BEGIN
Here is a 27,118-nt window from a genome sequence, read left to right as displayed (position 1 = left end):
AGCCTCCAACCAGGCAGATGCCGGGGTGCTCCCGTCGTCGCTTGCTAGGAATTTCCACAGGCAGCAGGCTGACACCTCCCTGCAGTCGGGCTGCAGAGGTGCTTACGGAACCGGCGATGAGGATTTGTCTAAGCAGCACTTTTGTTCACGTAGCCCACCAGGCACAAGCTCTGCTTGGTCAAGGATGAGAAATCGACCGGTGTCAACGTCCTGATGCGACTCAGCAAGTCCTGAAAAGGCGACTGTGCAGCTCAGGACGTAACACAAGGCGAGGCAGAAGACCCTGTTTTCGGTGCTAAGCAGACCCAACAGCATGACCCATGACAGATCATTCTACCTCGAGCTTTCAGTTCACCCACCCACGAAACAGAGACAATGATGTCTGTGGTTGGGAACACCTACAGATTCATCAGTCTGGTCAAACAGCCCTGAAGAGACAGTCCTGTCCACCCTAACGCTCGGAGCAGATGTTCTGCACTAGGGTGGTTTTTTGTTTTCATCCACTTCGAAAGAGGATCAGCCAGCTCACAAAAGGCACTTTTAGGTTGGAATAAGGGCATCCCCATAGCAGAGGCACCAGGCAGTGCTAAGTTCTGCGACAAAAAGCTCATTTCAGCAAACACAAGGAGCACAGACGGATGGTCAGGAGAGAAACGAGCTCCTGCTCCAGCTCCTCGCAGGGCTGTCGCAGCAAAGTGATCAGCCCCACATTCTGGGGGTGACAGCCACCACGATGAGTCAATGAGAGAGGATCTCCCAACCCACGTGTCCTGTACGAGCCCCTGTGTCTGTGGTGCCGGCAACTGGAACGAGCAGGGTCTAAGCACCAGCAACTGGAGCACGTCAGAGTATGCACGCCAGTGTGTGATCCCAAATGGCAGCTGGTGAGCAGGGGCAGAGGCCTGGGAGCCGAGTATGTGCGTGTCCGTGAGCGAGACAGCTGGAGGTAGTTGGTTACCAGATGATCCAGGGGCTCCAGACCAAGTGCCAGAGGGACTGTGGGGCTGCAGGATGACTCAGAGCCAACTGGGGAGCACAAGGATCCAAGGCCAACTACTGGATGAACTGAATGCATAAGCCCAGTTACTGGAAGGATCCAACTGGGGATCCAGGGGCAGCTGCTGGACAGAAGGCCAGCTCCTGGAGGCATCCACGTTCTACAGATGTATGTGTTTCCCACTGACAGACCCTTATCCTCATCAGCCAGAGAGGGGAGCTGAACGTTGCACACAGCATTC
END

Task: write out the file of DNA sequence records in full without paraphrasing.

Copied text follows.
Here is a 27,118-nt window from a genome sequence, read left to right as displayed (position 1 = left end):
AGCCTCCAACCAGGCAGATGCCGGGGTGCTCCCGTCGTCGCTTGCTAGGAATTTCCACAGGCAGCAGGCTGACACCTCCCTGCAGTCGGGCTGCAGAGGTGCTTACGGAACCGGCGATGAGGATTTGTCTAAGCAGCACTTTTGTTCACGTAGCCCACCAGGCACAAGCTCTGCTTGGTCAAGGATGAGAAATCGACCGGTGTCAACGTCCTGATGCGACTCAGCAAGTCCTGAAAAGGCGACTGTGCAGCTCAGGACGTAACACAAGGCGAGGCAGAAGACCCTGTTTTCGGTGCTAAGCAGACCCAACAGCATGACCCATGACAGATCATTCTACCTCGAGCTTTCAGTTCACCCACCCACGAAACAGAGACAATGATGTCTGTGGTTGGGAACACCTACAGATTCATCAGTCTGGTCAAACAGCCCTGAAGAGACAGTCCTGTCCACCCTAACGCTCGGAGCAGATGTTCTGCACTAGGGTGGTTTTTTGTTTTCATCCACTTCGAAAGAGGATCAGCCAGCTCACAAAAGGCACTTTTAGGTTGGAATAAGGGCATCCCCATAGCAGAGGCACCAGGCAGTGCTAAGTTCTGCGACAAAAAGCTCATTTCAGCAAACACAAGGAGCACAGACGGATGGTCAGGAGAGAAACGAGCTCCTGCTCCAGCTCCTCGCAGGGCTGTCGCAGCAAAGTGATCAGCCCCACATTCTGGGGGTGACAGCCACCACGATGAGTCAATGAGAGAGGATCTCCCAACCCACGTGTCCTGTACGAGCCCCTGTGTCTGTGGTGCCGGCAACTGGAACGAGCAGGGTCTAAGCACCAGCAACTGGAGCACGTCAGAGTATGCACGCCAGTGTGTGATCCCAAATGGCAGCTGGTGAGCAGGGGCAGAGGCCTGGGAGCCGAGTATGTGCGTGTCCGTGAGCGAGACAGCTGGAGGTAGTTGGTTACCAGATGATCCAGGGGCTCCAGACCAAGTGCCAGAGGGACTGTGGGGCTGCAGGATGACTCAGAGCCAACTGGGGAGCACAAGGATCCAAGGCCAACTACTGGATGAACTGAATGCATAAGCCCAGTTACTGGAAGGATCCAACTGGGGATCCAGGGGCAGCTGCTGGACAGAAGGCCAGCTCCTGGAGGCATCCACGTTCTACAGATGTATGTGTTTCCCACTGACAGACCCTTATCCTCATCAGCCAGAGAGGGGAGCTGAACGTTGCACACAGCATTC